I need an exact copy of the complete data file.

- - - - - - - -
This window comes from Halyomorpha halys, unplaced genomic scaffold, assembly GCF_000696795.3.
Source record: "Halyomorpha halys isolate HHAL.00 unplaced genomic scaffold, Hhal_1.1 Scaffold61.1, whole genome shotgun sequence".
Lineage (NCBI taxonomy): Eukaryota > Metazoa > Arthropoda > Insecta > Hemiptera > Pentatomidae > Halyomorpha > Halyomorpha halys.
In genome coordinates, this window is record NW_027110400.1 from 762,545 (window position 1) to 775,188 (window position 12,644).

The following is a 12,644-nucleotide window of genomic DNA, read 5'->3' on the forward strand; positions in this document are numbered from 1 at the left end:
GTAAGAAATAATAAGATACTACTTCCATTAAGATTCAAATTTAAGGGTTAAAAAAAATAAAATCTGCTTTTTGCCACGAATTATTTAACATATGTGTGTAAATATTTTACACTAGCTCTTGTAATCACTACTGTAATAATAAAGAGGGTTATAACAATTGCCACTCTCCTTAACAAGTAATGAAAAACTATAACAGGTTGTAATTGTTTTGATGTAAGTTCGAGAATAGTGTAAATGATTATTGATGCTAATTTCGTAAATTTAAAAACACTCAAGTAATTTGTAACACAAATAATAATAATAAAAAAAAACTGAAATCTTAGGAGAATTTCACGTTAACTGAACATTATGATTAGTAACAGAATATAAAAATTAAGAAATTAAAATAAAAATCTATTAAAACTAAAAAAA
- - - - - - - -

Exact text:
This window comes from Halyomorpha halys, unplaced genomic scaffold, assembly GCF_000696795.3.
Source record: "Halyomorpha halys isolate HHAL.00 unplaced genomic scaffold, Hhal_1.1 Scaffold61.1, whole genome shotgun sequence".
Lineage (NCBI taxonomy): Eukaryota > Metazoa > Arthropoda > Insecta > Hemiptera > Pentatomidae > Halyomorpha > Halyomorpha halys.
In genome coordinates, this window is record NW_027110400.1 from 762,545 (window position 1) to 775,188 (window position 12,644).

The following is a 12,644-nucleotide window of genomic DNA, read 5'->3' on the forward strand; positions in this document are numbered from 1 at the left end:
GTAAGAAATAATAAGATACTACTTCCATTAAGATTCAAATTTAAGGGTTAAAAAAAATAAAATCTGCTTTTTGCCACGAATTATTTAACATATGTGTGTAAATATTTTACACTAGCTCTTGTAATCACTACTGTAATAATAAAGAGGGTTATAACAATTGCCACTCTCCTTAACAAGTAATGAAAAACTATAACAGGTTGTAATTGTTTTGATGTAAGTTCGAGAATAGTGTAAATGATTATTGATGCTAATTTCGTAAATTTAAAAACACTCAAGTAATTTGTAACACAAATAATAATAATAAAAAAAAACTGAAATCTTAGGAGAATTTCACGTTAACTGAACATTATGATTAGTAACAGAATATAAAAATTAAGAAATTAAAATAAAAATCTATTAAAACTAAAAAAA